For those of you who don't know, Augustus Waters is the male lead in "The Fault in Our Stars" by John Green. I have some very striking similarities to this character, so I decided to do a comparison to him as my short, fun bio.


  • Teenage male

  • Diagnosed with osteosarcoma in the right leg as a younger teen (osteosarcoma is a type of bone cancer)

  • Went through 8-9 months of chemotherapy and 2+ surgeries to remove the tumor in the leg

  • Over six months since chemo ended and still cancer free

  • Athletic


  • Instead of amputating, I got major reconstructive surgery (see image below)

  • I'm Asian, not Caucasian

  • I'm single


This post is meant to answer any questions about what being diagnosed with cancer as a teenager/child is like. If you or someone you know is going through tough times, please let me remind you that it will get better!


Comments: 58 • Responses: 24  • Date: 

Enso889 karma


...You know Augustus died, right?

puretyrant25 karma

Yeah, but my comparison was meant to be when he was alive. :)

Knerdian18 karma

How did you feel about the portrayal of cancer patients in The Fault in Our Stars? Was their emotional journey pretty accurate?

puretyrant23 karma

Everyone has their own personalities and backgrounds and would respond differently to a trauma like this. With that being said, I did not find anything that inaccurate with the way the cancer patients were portrayed.

FluffyDiarrhea14 karma

what were your symptoms?

puretyrant19 karma

Knee pain and shrinking of my right quadriceps muscles. It lasted for about a month before I went to get x-rays and MRIs.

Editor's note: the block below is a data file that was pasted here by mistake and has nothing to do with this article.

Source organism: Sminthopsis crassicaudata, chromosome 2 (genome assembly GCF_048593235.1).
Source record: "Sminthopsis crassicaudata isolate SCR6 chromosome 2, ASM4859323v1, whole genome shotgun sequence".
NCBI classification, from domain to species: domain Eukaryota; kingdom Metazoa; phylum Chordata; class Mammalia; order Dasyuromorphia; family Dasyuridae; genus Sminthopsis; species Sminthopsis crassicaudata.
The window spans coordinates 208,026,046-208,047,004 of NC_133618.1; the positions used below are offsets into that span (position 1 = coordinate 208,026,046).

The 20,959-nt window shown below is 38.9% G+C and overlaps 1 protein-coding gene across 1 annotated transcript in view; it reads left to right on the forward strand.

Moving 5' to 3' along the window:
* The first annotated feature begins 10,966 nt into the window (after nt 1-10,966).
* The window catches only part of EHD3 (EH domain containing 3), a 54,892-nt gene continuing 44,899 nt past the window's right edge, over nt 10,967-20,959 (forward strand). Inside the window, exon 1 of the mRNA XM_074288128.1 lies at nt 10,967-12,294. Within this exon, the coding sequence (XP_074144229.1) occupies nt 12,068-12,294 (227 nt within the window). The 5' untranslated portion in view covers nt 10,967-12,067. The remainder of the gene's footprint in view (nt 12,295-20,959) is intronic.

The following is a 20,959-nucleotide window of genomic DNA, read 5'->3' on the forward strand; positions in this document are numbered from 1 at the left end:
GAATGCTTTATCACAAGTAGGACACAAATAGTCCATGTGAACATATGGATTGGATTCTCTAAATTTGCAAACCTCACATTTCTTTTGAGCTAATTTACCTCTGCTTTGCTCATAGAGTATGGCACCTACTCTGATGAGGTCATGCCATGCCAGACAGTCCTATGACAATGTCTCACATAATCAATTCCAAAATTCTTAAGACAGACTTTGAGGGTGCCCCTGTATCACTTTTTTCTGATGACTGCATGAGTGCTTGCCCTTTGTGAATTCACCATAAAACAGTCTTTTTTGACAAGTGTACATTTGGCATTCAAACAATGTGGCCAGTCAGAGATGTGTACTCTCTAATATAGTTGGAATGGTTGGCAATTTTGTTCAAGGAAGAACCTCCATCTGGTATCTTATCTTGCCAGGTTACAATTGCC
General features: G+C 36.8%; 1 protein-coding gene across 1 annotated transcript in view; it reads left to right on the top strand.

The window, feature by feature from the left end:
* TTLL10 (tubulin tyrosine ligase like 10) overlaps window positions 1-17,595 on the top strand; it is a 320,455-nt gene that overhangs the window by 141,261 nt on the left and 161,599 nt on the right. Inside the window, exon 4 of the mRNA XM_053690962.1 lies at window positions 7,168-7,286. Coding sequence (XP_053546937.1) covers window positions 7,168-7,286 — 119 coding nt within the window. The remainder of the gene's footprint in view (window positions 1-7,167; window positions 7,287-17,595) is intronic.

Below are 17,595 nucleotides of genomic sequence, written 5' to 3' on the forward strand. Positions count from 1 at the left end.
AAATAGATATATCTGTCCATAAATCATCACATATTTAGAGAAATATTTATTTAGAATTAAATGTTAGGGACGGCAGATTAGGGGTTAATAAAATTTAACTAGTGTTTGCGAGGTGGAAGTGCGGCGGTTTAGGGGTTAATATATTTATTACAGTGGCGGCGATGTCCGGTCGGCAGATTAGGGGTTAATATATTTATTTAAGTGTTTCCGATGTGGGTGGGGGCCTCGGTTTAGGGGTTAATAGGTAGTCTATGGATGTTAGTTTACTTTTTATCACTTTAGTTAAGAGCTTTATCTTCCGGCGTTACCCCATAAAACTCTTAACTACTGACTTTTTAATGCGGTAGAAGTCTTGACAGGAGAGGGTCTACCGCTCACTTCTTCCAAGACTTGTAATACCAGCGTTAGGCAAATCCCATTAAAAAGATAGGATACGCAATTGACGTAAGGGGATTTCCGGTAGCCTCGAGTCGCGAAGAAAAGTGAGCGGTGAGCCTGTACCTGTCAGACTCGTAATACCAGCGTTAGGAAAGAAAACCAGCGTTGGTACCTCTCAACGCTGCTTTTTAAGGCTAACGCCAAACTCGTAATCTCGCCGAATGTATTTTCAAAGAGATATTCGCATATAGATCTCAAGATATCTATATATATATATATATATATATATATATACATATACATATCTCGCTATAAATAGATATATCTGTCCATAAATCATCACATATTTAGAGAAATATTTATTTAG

SquareSphere6 karma

What kind of knee pain? Like stiffness or just pain but still able to use normally?

puretyrant8 karma

Just slight bone discomfort right inside the knee. It seemed pretty minor, but I couldn't use the knee normally because of the muscle atrophy.

guitarandcheese9 karma

Can you still play sports?

puretyrant24 karma

Currently, I can't run or jump, so I swim and bike to keep in shape. When I'm fully recovered, I'll be able to play sports at a recreational level. High-contact sports like soccer and football will be pretty iffy though.

guitarandcheese4 karma

Best of luck! I broke my leg about 8 months ago so to some degree I understand your struggle. Being athletic and not being able to play sports had me really depressed for a while, but it was all the more motivation for me to make a strong recovery.

puretyrant2 karma

Thanks, good luck with your recovery!

Soo_Do_Nim9 karma

What advice/encouragement would you give to another young person who had just been diagnosed with cancer?

puretyrant15 karma

This is probably going to sound cliche, but stay strong and reach out to your friends/family. Having a good support structure is very important when dealing with something like this. Whether it be a best friend, parent, or sibling, having someone to confide in does wonders for your mental health.